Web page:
A government panel has recommended that BlackBerry should provide access to PIN details of all its handsets across the globe, in order to allow Indian Intelligence agencies in the country to track messages sent between Indian subscribers and Foreign subscribers, reports The Economic Times.
Citing a Department of Telecommunication (DoT) report, the report states that BlackBerry is already providing PIN details for all handsets shipped to India and has not provided details from other countries due to privacy and legal concerns. However, the panel apparently notes that agencies are able to track incoming and outgoing messages from BlackBerry users abroad to Indian subscribers if they have access to the PIN details of all the handsets globally.
Interestingly, the government panel has also apparently recommended that the government should take over the monitoring and interception facilities built by BlackBerry in Mumbai. BlackBerry had set up a server in Mumbai last April, to provide security agencies access to its BlackBerry Messenger (BBM) services.
Besides that, the panel has recommended that BlackBerry should be mandated to provide access to the web-browsing facilities on its handsets on a readable (decrypted) format, allow Indian Intelligence agencies to track e-mail attachments on a real-time basis by April 2013 and provide a
Apart from that, it has also recommended that BlackBerry should provide access to the web-browsing facilities on its handsets on a readable (decrypted) format and allow intelligence agencies here to track e-mail attachments on a real-time basis. BlackBerry has stated that it has currently provided a temporary solution for agencies to track e-mail attachments and will be deploying a new solution by April 2013, as indicated by the report. It also added that BlackBerry will be providing a solution to allow Intelligence agencies determine the status of messages sent on BBM service.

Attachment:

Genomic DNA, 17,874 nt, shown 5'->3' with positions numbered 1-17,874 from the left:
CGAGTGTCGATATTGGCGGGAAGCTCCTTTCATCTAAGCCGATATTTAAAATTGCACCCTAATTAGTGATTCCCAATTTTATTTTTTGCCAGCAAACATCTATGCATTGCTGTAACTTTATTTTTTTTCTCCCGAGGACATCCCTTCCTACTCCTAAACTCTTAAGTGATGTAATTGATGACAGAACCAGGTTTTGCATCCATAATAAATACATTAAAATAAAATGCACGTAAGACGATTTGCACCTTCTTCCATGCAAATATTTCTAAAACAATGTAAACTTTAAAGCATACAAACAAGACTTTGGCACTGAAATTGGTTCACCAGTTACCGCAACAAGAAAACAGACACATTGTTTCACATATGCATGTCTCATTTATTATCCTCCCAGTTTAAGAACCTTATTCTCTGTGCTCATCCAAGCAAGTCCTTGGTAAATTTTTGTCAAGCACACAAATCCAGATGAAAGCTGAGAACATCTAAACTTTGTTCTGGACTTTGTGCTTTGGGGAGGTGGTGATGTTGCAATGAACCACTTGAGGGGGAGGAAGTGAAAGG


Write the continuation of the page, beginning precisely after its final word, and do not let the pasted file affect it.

BlackBerry Disconnection on BSNL & MTNL
Meanwhile, a The Hindu Business Line report states that BlackBerry users on the state owned telcos BSNL and MTNL is liable for disconnection, since both the telcos haven’t complied with DoT’s security requirements yet.
In October 2012, DoT had directed all telecom service providers to ensure that proper infrastructure for legal interception of BlackBerry services was in place by December 31, 2012. Telcos had previously asked DoT to extend the deadline for compliance to February 2013, which was rejected by the department.
While private telecom players like Vodafone, Airtel, among others have complied with the security requirements in the country, MTNL and BSNL had sought out more time to implement the infrastructure since it had to buy additional equipment to connect their network to the server and is currently going through a tendering process, as indicated by the report.
In August 2012, reports had suggested that RIM has demonstrated an interception solution developed by a firm called Verint, which could intercept messages and emails exchanged between BlackBerry handsets. RIM had however dismissed these reports, stating that it had not provided access or encryption keys for its secure enterprise services to the Indian government.
The company noted that it had instead offered a lawful access solution to the government which will help all telecom service providers in India to comply with the laws, but the solution doesn’t include secure BlackBerry enterprise communications.
RIM had also set up a server in Mumbai, India in February 2012, to provide security agencies access to its BlackBerry Messenger services, after a long-drawn battle with the Indian authorities. Before this, the Ministry of Communications had mentioned in December 2011, that the Indian security agencies were able to access BlackBerry services through the interception and monitoring facilities provided by the telecom service provider.